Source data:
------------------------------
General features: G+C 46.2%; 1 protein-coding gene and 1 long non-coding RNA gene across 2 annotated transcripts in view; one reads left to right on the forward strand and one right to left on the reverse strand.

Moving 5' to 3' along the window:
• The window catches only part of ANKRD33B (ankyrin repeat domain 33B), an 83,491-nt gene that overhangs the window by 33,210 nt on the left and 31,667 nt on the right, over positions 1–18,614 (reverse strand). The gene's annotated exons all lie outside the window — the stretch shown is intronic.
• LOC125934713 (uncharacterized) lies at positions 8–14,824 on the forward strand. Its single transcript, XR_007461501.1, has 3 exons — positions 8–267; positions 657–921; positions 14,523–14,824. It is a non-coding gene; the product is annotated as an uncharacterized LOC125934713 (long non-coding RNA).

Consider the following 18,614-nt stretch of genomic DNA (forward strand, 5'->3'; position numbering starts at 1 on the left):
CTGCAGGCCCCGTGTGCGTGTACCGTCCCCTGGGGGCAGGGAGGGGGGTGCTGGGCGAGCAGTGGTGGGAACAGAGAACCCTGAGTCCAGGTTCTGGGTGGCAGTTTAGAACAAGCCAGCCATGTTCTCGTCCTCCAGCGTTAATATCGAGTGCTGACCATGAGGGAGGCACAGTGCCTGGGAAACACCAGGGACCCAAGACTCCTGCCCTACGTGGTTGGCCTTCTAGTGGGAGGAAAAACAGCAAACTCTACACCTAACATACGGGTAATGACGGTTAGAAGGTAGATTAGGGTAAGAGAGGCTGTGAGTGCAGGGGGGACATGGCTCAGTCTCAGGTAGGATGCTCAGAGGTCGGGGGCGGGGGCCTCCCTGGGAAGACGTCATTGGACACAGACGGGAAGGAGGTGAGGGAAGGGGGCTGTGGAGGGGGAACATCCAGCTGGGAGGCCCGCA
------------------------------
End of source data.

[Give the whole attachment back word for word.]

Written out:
General features: G+C 46.2%; 1 protein-coding gene and 1 long non-coding RNA gene across 2 annotated transcripts in view; one reads left to right on the forward strand and one right to left on the reverse strand.

Moving 5' to 3' along the window:
• The window catches only part of ANKRD33B (ankyrin repeat domain 33B), an 83,491-nt gene that overhangs the window by 33,210 nt on the left and 31,667 nt on the right, over positions 1–18,614 (reverse strand). The gene's annotated exons all lie outside the window — the stretch shown is intronic.
• LOC125934713 (uncharacterized) lies at positions 8–14,824 on the forward strand. Its single transcript, XR_007461501.1, has 3 exons — positions 8–267; positions 657–921; positions 14,523–14,824. It is a non-coding gene; the product is annotated as an uncharacterized LOC125934713 (long non-coding RNA).

Consider the following 18,614-nt stretch of genomic DNA (forward strand, 5'->3'; position numbering starts at 1 on the left):
CTGCAGGCCCCGTGTGCGTGTACCGTCCCCTGGGGGCAGGGAGGGGGGTGCTGGGCGAGCAGTGGTGGGAACAGAGAACCCTGAGTCCAGGTTCTGGGTGGCAGTTTAGAACAAGCCAGCCATGTTCTCGTCCTCCAGCGTTAATATCGAGTGCTGACCATGAGGGAGGCACAGTGCCTGGGAAACACCAGGGACCCAAGACTCCTGCCCTACGTGGTTGGCCTTCTAGTGGGAGGAAAAACAGCAAACTCTACACCTAACATACGGGTAATGACGGTTAGAAGGTAGATTAGGGTAAGAGAGGCTGTGAGTGCAGGGGGGACATGGCTCAGTCTCAGGTAGGATGCTCAGAGGTCGGGGGCGGGGGCCTCCCTGGGAAGACGTCATTGGACACAGACGGGAAGGAGGTGAGGGAAGGGGGCTGTGGAGGGGGAACATCCAGCTGGGAGGCCCGCA